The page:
Button is a vegetarian English cheese, produced by Hugh Lillington. It is very soft and fragile, with a delicate mousse texture.

The cheese is ripe from five through ten days after production, and reaches the cheese lover in one of several varieties: coated in pink peppercorns, herbs, or chopped nuts. All varieties are dusted in ash.

The fat content of Button is 45%. It's flavour has been described as reminicent of almonds, honey, white wine, and tangerine.

research source: cheese.com

In curling, the smallest (two-foot diameter) ring in the center of the house. Whichever rink has one or more of their rocks closest to the button scores one point for each such rock.

In televised curling events, the sponsor's logo sometimes appears in the center of the button.

But"ton (?), n. [OE. boton, botoun, F. bouton button, bud, prop. something pushing out, fr. bouter to push. See Butt an end.]

1.

A knob; a small ball; a small, roundish mass.

2.

A catch, of various forms and materials, used to fasten together the different parts of dress, by being attached to one part, and passing through a slit, called a buttonhole, in the other; -- used also for ornament.

3.

A bud; a germ of a plant.

Shak.

4.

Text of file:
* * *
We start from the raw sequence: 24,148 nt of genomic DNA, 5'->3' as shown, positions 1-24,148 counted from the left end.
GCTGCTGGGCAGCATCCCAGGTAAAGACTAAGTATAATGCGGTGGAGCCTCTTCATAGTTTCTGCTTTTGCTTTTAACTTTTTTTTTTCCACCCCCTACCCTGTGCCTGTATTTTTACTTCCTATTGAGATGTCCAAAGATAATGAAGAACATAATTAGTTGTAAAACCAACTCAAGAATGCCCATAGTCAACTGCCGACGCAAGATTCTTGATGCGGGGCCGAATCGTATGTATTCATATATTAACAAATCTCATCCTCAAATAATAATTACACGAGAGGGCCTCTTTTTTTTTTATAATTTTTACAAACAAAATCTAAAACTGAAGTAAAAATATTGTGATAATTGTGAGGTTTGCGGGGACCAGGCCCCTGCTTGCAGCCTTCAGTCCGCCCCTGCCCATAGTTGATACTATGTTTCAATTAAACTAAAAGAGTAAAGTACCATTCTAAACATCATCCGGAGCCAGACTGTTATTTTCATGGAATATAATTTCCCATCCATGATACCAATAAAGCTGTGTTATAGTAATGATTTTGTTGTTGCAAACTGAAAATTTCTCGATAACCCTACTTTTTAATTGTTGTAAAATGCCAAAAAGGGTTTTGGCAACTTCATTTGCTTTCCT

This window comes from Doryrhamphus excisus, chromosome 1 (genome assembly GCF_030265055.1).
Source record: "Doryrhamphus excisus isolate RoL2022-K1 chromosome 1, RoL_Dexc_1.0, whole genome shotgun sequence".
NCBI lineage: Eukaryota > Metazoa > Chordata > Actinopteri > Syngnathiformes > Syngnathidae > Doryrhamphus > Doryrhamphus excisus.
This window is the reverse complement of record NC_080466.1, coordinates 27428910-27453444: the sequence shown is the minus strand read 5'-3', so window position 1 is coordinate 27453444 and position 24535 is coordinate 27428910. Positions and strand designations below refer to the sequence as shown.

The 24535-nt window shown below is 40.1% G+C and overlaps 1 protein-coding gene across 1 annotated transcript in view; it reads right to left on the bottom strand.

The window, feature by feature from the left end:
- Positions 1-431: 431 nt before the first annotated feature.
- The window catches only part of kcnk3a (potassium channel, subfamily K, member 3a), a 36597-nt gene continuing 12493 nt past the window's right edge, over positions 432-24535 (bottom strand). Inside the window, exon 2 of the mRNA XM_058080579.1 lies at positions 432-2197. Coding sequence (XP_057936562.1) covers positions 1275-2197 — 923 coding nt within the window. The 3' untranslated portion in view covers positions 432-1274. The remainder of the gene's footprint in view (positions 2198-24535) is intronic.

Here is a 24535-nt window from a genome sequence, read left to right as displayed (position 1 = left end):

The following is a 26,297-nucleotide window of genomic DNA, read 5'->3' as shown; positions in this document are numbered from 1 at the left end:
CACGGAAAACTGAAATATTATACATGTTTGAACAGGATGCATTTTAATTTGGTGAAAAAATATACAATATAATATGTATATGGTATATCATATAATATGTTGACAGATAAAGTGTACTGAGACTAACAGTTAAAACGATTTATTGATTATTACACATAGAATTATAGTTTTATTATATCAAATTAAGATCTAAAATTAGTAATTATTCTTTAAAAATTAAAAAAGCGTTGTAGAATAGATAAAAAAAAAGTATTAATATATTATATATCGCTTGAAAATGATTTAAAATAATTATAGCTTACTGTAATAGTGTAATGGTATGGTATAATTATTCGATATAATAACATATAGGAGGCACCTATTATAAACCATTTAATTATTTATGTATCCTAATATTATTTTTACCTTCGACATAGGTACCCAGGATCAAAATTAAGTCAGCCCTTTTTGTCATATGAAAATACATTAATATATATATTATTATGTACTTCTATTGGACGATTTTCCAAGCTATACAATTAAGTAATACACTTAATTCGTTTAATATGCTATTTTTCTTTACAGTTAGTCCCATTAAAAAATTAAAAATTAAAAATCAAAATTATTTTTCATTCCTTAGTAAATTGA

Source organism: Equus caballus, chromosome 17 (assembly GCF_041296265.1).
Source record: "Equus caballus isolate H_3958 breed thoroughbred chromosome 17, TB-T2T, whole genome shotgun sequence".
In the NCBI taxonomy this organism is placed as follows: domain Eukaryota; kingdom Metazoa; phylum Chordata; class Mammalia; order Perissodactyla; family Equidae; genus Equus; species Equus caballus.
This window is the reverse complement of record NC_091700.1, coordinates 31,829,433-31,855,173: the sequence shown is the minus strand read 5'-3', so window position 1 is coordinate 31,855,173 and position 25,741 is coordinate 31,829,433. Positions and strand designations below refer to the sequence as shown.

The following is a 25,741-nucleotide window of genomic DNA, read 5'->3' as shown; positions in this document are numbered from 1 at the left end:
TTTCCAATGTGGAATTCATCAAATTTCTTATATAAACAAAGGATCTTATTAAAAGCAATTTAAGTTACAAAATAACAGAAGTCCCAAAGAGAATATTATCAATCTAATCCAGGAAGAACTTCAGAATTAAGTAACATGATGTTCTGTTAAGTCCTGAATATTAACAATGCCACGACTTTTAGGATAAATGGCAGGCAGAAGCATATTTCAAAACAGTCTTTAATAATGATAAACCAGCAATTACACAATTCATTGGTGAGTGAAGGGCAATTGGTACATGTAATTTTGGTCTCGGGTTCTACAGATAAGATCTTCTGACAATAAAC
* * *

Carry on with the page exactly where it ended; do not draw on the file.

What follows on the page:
A piece of wood or metal, usually flat and elongated, turning on a nail or screw, to fasten something, as a door.

5.

A globule of metal remaining on an assay cupel or in a crucible, after fusion.

Button hook, a hook for catching a button and drawing it through a buttonhole, as in buttoning boots and gloves. -- Button shell Zool., a small, univalve marine shell of the genus Rotella. -- Button snakeroot. Bot. (a) The American composite genus Liatris, having rounded buttonlike heads of flowers. (b) An American umbelliferous plant with rigid, narrow leaves, and flowers in dense heads. -- Button tree Bot., a genus of trees (Conocarpus), furnishing durable timber, mostly natives of the West Indies. -- To hold by the button, to detain in conversation to weariness; to bore; to buttonhole.

 

© Webster 1913.


But"ton, v. t. [imp. & p. p. Buttoned (#); p. pr. & vb. n. Buttoning (#).] [OE. botonen, OF. botoner, F. boutonner. See Button, n.]

1.

To fasten with a button or buttons; to inclose or make secure with buttons; -- often followed by up.

He was a tall, fat, long-bodied man, buttoned up to the throat in a tight green coat. Dickens.

2.

To dress or clothe.

[Obs.]

Shak.

 

© Webster 1913.


But"ton, v. i.

To be fastened by a button or buttons; as, the coat will not button.

 

© Webster 1913.

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